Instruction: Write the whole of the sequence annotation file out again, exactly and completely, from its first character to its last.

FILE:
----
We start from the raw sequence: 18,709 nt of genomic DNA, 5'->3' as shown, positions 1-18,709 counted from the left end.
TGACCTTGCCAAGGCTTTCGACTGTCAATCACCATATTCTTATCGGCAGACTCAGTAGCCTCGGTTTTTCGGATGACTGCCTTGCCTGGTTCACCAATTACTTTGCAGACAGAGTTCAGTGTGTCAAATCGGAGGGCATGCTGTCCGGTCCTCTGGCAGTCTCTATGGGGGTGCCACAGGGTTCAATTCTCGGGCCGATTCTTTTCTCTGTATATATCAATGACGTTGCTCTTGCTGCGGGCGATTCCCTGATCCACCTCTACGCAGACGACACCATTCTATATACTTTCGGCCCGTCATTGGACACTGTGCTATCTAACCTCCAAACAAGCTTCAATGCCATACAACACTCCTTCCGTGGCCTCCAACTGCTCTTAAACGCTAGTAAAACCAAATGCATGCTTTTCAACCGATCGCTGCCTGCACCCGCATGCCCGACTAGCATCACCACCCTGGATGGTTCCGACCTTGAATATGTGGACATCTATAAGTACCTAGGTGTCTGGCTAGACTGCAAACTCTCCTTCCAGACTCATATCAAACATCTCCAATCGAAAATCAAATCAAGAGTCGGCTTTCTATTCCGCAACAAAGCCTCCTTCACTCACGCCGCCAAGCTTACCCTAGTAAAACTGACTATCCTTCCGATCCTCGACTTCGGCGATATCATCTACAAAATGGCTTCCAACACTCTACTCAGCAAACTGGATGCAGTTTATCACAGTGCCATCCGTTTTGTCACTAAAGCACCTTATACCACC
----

We start from the raw sequence: 18,709 nt of genomic DNA, 5'->3' as shown, positions 1-18,709 counted from the left end.
TGACCTTGCCAAGGCTTTCGACTGTCAATCACCATATTCTTATCGGCAGACTCAGTAGCCTCGGTTTTTCGGATGACTGCCTTGCCTGGTTCACCAATTACTTTGCAGACAGAGTTCAGTGTGTCAAATCGGAGGGCATGCTGTCCGGTCCTCTGGCAGTCTCTATGGGGGTGCCACAGGGTTCAATTCTCGGGCCGATTCTTTTCTCTGTATATATCAATGACGTTGCTCTTGCTGCGGGCGATTCCCTGATCCACCTCTACGCAGACGACACCATTCTATATACTTTCGGCCCGTCATTGGACACTGTGCTATCTAACCTCCAAACAAGCTTCAATGCCATACAACACTCCTTCCGTGGCCTCCAACTGCTCTTAAACGCTAGTAAAACCAAATGCATGCTTTTCAACCGATCGCTGCCTGCACCCGCATGCCCGACTAGCATCACCACCCTGGATGGTTCCGACCTTGAATATGTGGACATCTATAAGTACCTAGGTGTCTGGCTAGACTGCAAACTCTCCTTCCAGACTCATATCAAACATCTCCAATCGAAAATCAAATCAAGAGTCGGCTTTCTATTCCGCAACAAAGCCTCCTTCACTCACGCCGCCAAGCTTACCCTAGTAAAACTGACTATCCTTCCGATCCTCGACTTCGGCGATATCATCTACAAAATGGCTTCCAACACTCTACTCAGCAAACTGGATGCAGTTTATCACAGTGCCATCCGTTTTGTCACTAAAGCACCTTATACCACC